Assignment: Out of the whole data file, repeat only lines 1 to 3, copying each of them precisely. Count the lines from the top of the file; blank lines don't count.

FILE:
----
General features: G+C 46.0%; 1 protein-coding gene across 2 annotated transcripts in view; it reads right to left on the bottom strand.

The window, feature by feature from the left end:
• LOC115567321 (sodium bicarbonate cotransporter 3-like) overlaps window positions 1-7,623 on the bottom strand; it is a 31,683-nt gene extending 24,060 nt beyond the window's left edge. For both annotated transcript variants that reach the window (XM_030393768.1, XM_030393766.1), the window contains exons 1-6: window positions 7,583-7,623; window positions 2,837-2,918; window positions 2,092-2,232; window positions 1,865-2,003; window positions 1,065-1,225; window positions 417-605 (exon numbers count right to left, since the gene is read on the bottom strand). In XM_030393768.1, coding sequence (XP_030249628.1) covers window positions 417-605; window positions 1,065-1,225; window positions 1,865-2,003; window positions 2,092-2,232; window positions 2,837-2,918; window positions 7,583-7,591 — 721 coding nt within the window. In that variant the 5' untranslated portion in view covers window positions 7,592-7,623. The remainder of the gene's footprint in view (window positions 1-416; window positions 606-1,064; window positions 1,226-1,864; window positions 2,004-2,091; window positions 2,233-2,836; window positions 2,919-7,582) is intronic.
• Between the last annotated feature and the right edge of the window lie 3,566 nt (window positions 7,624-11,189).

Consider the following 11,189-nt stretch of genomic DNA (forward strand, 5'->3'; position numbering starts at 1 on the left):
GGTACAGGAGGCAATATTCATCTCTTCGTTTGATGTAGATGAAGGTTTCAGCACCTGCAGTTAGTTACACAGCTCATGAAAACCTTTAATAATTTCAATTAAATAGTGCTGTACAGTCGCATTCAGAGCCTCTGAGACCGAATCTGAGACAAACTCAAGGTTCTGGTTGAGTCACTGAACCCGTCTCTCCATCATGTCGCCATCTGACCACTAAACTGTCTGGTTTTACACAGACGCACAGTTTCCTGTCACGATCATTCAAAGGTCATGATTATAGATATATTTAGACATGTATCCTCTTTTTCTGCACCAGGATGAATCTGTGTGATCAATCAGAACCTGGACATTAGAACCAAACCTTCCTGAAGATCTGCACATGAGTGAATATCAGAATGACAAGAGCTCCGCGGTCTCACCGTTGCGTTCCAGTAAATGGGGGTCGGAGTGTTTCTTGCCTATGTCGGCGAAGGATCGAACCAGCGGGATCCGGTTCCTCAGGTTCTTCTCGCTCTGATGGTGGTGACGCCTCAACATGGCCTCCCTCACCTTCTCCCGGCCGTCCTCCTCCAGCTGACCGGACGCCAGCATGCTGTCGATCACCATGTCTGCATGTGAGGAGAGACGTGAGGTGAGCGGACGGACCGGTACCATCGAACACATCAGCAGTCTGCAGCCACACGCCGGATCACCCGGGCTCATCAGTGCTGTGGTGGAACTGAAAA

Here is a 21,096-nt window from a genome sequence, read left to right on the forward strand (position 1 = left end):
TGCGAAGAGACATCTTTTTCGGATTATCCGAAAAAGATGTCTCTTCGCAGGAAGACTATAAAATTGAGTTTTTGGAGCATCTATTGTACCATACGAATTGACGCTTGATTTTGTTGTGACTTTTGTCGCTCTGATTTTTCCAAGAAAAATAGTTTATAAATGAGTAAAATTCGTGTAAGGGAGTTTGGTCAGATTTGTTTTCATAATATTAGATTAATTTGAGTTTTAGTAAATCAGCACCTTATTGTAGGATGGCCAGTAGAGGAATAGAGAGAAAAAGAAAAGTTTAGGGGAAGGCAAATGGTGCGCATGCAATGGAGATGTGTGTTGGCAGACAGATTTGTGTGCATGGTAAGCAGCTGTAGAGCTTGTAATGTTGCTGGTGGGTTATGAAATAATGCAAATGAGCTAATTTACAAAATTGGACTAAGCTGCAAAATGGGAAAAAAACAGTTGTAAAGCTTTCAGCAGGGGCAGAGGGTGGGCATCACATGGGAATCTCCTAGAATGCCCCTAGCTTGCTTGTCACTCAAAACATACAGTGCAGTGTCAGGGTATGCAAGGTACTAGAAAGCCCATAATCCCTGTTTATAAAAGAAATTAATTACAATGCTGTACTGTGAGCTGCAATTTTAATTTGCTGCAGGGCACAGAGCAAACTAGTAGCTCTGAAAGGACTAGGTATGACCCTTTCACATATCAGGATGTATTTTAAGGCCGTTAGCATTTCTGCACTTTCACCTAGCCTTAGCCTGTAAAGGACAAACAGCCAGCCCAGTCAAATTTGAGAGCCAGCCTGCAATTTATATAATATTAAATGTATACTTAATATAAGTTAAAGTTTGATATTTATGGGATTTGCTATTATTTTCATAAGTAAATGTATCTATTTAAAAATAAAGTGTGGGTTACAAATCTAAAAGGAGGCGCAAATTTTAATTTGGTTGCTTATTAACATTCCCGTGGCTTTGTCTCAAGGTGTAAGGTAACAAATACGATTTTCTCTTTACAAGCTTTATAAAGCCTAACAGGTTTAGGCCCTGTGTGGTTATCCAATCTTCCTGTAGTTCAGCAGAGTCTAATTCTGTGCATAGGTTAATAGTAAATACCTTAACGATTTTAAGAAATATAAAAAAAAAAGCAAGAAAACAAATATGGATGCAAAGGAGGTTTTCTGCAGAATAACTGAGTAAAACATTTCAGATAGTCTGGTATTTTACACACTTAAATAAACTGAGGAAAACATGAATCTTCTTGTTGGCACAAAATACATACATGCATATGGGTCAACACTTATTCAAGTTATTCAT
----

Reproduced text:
General features: G+C 46.0%; 1 protein-coding gene across 2 annotated transcripts in view; it reads right to left on the bottom strand.

The window, feature by feature from the left end:
• LOC115567321 (sodium bicarbonate cotransporter 3-like) overlaps window positions 1-7,623 on the bottom strand; it is a 31,683-nt gene extending 24,060 nt beyond the window's left edge. For both annotated transcript variants that reach the window (XM_030393768.1, XM_030393766.1), the window contains exons 1-6: window positions 7,583-7,623; window positions 2,837-2,918; window positions 2,092-2,232; window positions 1,865-2,003; window positions 1,065-1,225; window positions 417-605 (exon numbers count right to left, since the gene is read on the bottom strand). In XM_030393768.1, coding sequence (XP_030249628.1) covers window positions 417-605; window positions 1,065-1,225; window positions 1,865-2,003; window positions 2,092-2,232; window positions 2,837-2,918; window positions 7,583-7,591 — 721 coding nt within the window. In that variant the 5' untranslated portion in view covers window positions 7,592-7,623. The remainder of the gene's footprint in view (window positions 1-416; window positions 606-1,064; window positions 1,226-1,864; window positions 2,004-2,091; window positions 2,233-2,836; window positions 2,919-7,582) is intronic.